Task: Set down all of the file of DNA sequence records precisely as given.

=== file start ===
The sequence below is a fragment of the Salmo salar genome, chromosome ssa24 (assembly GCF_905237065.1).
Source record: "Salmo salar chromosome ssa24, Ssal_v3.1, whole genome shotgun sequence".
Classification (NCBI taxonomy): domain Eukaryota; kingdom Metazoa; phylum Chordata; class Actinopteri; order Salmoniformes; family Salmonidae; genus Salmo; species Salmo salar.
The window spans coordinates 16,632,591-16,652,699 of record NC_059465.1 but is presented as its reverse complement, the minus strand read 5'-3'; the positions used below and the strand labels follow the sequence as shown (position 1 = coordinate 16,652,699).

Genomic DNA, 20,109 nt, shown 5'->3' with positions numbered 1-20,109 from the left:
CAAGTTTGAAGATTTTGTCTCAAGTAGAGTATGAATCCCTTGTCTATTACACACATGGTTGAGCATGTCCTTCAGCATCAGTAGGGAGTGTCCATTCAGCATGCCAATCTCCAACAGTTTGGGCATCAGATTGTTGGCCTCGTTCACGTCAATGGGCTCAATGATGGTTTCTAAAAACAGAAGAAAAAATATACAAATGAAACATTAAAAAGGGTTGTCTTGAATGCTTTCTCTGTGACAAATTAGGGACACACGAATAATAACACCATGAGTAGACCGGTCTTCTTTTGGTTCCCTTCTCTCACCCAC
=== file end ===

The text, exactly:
The sequence below is a fragment of the Salmo salar genome, chromosome ssa24 (assembly GCF_905237065.1).
Source record: "Salmo salar chromosome ssa24, Ssal_v3.1, whole genome shotgun sequence".
Classification (NCBI taxonomy): domain Eukaryota; kingdom Metazoa; phylum Chordata; class Actinopteri; order Salmoniformes; family Salmonidae; genus Salmo; species Salmo salar.
The window spans coordinates 16,632,591-16,652,699 of record NC_059465.1 but is presented as its reverse complement, the minus strand read 5'-3'; the positions used below and the strand labels follow the sequence as shown (position 1 = coordinate 16,652,699).

Genomic DNA, 20,109 nt, shown 5'->3' with positions numbered 1-20,109 from the left:
CAAGTTTGAAGATTTTGTCTCAAGTAGAGTATGAATCCCTTGTCTATTACACACATGGTTGAGCATGTCCTTCAGCATCAGTAGGGAGTGTCCATTCAGCATGCCAATCTCCAACAGTTTGGGCATCAGATTGTTGGCCTCGTTCACGTCAATGGGCTCAATGATGGTTTCTAAAAACAGAAGAAAAAATATACAAATGAAACATTAAAAAGGGTTGTCTTGAATGCTTTCTCTGTGACAAATTAGGGACACACGAATAATAACACCATGAGTAGACCGGTCTTCTTTTGGTTCCCTTCTCTCACCCAC